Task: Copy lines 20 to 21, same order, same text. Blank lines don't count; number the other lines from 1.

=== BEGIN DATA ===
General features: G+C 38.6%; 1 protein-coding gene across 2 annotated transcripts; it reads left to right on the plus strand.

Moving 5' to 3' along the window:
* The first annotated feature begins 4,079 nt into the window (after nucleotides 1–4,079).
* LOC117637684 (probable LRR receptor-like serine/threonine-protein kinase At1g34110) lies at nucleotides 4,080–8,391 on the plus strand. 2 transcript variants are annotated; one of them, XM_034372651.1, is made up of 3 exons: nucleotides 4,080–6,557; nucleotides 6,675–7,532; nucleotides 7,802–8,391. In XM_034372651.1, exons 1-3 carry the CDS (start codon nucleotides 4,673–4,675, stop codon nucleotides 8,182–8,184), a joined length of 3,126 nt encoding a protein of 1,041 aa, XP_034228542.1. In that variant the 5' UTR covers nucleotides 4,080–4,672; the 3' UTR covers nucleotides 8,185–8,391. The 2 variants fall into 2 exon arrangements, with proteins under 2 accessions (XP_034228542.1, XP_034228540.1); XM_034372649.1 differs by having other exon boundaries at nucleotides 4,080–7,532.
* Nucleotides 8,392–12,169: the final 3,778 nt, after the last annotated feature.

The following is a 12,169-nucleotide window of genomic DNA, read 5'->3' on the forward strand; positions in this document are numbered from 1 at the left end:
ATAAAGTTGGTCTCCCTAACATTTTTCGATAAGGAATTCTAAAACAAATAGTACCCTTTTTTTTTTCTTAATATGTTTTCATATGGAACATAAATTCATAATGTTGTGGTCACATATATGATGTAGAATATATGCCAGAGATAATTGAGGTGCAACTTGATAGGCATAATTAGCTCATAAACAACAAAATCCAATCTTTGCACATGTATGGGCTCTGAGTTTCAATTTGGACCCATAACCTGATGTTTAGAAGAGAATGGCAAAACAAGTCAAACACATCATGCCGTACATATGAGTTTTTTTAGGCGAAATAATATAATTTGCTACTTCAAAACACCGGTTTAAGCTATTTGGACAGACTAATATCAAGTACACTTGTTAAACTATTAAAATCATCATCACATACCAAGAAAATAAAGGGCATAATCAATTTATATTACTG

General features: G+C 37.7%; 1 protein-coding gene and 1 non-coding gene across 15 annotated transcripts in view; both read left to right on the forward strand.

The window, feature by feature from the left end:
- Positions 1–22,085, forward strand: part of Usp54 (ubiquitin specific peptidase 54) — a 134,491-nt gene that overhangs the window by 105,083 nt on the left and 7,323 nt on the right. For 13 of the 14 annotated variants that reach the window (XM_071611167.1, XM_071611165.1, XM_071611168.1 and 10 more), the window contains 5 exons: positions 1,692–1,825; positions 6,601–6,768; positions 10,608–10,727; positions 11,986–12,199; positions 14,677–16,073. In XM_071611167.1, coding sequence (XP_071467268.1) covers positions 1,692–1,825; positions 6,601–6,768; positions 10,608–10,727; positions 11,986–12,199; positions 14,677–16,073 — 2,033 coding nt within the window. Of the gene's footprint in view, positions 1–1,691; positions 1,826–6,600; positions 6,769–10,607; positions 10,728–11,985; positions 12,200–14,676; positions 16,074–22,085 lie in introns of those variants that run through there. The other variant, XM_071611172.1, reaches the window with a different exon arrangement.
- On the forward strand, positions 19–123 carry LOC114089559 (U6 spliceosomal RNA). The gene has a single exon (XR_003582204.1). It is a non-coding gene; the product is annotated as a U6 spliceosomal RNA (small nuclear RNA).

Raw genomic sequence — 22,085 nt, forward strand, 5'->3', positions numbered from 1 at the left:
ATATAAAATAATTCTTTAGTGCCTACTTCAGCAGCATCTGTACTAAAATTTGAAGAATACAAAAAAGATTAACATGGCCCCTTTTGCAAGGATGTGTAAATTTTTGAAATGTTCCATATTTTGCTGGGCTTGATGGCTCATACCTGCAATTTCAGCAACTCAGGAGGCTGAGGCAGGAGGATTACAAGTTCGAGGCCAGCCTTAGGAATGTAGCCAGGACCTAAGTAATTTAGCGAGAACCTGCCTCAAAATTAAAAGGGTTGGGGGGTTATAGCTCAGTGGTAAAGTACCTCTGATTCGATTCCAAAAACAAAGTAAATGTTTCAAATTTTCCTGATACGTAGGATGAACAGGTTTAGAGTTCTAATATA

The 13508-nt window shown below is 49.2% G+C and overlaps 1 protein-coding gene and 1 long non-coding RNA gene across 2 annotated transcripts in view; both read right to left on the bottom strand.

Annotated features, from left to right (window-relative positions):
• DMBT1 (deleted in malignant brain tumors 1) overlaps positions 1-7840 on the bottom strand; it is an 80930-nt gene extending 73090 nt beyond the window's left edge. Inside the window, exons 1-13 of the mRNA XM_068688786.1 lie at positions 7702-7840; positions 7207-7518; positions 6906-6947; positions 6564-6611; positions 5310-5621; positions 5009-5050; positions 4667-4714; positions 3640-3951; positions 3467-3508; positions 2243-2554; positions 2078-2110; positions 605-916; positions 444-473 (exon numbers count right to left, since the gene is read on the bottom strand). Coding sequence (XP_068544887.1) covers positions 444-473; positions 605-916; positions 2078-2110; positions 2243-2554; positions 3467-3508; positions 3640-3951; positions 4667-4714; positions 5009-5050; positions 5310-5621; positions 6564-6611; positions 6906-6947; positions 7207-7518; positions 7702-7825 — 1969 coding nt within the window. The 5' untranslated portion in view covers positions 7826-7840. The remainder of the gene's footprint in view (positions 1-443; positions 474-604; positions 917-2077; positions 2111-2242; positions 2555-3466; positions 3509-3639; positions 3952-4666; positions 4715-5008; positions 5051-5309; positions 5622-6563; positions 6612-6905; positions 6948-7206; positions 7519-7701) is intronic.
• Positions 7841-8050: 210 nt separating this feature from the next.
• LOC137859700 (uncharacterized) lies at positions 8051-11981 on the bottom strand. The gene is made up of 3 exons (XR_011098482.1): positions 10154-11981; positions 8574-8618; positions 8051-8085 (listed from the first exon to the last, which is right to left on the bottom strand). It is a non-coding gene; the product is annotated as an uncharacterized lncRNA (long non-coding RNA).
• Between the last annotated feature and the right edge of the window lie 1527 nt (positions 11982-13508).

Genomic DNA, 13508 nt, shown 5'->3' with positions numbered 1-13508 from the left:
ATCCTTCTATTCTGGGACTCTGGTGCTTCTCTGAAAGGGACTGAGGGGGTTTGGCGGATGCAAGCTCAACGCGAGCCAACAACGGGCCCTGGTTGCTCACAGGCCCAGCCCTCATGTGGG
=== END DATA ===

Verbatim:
Genomic DNA, 13508 nt, shown 5'->3' with positions numbered 1-13508 from the left:
ATCCTTCTATTCTGGGACTCTGGTGCTTCTCTGAAAGGGACTGAGGGGGTTTGGCGGATGCAAGCTCAACGCGAGCCAACAACGGGCCCTGGTTGCTCACAGGCCCAGCCCTCATGTGGG